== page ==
Plans in Pink


Ahmad, K.B. (2007). Plans in Pink published in Neither Night Nor Day, 13 stories by women writers from Pakistan. HarperCollins Publishers, New Delhi, India.

(I am posting this story here at the insistence of my friends who will just not stir themselves to buy the book and yet keep asking me about when it will be available online. Finally, I’ve given in.) Plans in Pink is the story that was revised and rerevised to suit the ideals of a few Pakistani editors and publishers and even then did not get published. After multiple rejections on this side of the border, I decided to leave it almost to its second draft format – stubbornness of a mother denying the flaws of a newborn child. Providing it space, I call it now and have never had reason to regret it. It was in this ‘almost 2nd draft’ form that it was discovered first by an Indian website hosting prominent writers from the subcontinent

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and then later was picked up by Rakhshanda Jalil for publication in a book edited by her. I consider this story to be one of the major landmarks in my writing life as far as learning the ropes of the writing business is concerned. I hope you enjoy the delicate web as much as I enjoyed spinning it.

Do leave your comments,

Kiran Bashir Ahmad

Heaven apartments were pink in colour. Perhaps the builder had the pale tints of sunrise in mind when he built it, but no matter what rationale one chose to give it, the fact remained there that standing tall, stark and solid through three years of the glaring sun, the lashing rain, the smoking vehicles of one of Karachi’s major arteries and numerous leaking bathrooms of their own design – they were now a bright, gaudy pink in colour rather closely resembling the hues of a tomboyish girl’s kameez which had remained unwashed for over a week. The girl – she had a definite role or rather would have a definite role but for now – the colour…

On a more positive note, the colour did distinguish the long line of apartments from the other grey, brown or white structures in the vicinity, which was exactly what Samina had in mind while explaining the address somewhat hurriedly to her daughter’s tutoress. What could a workingwoman do when literally everything had to be done on a Sunday, cooking for the week, doing the previous week’s laundry and the list went on…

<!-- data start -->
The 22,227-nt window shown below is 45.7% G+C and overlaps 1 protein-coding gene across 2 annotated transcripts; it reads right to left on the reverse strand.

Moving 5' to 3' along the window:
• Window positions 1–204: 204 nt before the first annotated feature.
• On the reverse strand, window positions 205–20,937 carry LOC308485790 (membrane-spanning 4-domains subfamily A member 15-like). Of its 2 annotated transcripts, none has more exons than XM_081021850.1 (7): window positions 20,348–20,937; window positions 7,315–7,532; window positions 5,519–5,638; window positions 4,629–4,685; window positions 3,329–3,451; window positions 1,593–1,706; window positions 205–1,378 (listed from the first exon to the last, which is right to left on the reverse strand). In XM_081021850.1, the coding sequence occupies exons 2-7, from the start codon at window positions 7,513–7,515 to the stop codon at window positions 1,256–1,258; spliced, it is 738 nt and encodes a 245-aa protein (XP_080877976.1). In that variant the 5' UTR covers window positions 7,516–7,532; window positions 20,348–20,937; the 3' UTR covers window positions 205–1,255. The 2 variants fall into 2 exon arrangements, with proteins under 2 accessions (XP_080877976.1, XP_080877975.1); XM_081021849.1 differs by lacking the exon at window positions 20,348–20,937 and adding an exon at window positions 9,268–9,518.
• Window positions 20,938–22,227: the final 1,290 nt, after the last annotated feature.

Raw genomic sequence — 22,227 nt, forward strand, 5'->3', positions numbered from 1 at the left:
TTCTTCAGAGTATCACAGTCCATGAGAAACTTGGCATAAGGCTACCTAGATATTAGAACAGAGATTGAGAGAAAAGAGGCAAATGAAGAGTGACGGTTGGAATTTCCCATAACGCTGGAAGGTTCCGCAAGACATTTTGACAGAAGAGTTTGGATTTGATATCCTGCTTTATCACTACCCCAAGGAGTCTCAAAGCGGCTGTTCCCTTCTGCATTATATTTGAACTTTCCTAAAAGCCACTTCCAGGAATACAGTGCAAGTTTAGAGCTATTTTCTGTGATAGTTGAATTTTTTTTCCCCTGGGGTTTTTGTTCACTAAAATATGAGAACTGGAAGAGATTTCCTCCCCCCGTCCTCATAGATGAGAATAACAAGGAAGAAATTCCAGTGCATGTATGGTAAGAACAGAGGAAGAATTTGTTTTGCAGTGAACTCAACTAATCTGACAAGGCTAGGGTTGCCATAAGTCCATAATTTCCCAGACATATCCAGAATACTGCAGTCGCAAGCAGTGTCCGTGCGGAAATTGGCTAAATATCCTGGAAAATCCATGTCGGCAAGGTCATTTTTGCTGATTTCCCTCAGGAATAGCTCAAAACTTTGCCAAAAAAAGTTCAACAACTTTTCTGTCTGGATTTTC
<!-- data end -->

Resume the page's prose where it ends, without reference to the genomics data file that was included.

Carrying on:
“Its pink!” she had been forced to scream into the receiver through the increasing noise of the static.

“What stink?” came through the rather confused voice of Valerie.

The message had finally got through after a moment of sheepish embarrassment on either ends of the line and now Valerie was putting down the receiver, chewing on her stub of pencil like a meditative calf as her eyes took in the litter of the once neat and tidy room where numerous students had diligently learnt their ‘oh so difficult English lessons’. She could almost picture Ali and Mishal, or Al and Mish as her mother had liked to call the twins, sitting together on the cushy sofa below the window and reciting Wordsworth’s “Daffodils”. It was a poem usually reserved for the 10th graders at which level it was taught in their school but Valerie chose to make an exception in this case, as the twins proved to be an exceptionally bright pair, who, at their twelve years of age understood the various nuances of rhyme as well, if not better than the dull 9th and 10th grader lot she usually tutored.

It was their mother Mrs Samina Tariq she had been talking to. A good natured, helpful and inordinately stupid woman was Valerie’s first impression of her and now as she again surveyed her flight schedule, she smiled and hummed to herself happy that her guess had been correct. Though how on earth her mother would manage to stay on in Samina’s house for a whole year was a mystery Valerie chose not to dwell on. It was causing her a headache and plus the thought – the very thought of finally being independent was overwhelming. “Yes, better not think about it.” She chose instead to think of Sam…Sam – Samina, back to Samina… Valerie could remember the look on Samina’s face when her mother had tried to call Samina ‘Sam’. She laughed to herself. Apart from that first blunder things had gone on smoothly.

Samina had been a gem. “Of course!” she had gushed, “I can understand how difficult it is for you now that you are going to Australia. Don’t you worry. She can stay with me till she sets things in order here and joins you.”

“It’ll only take around two or three weeks I’m sure,” Valerie had beamed at her.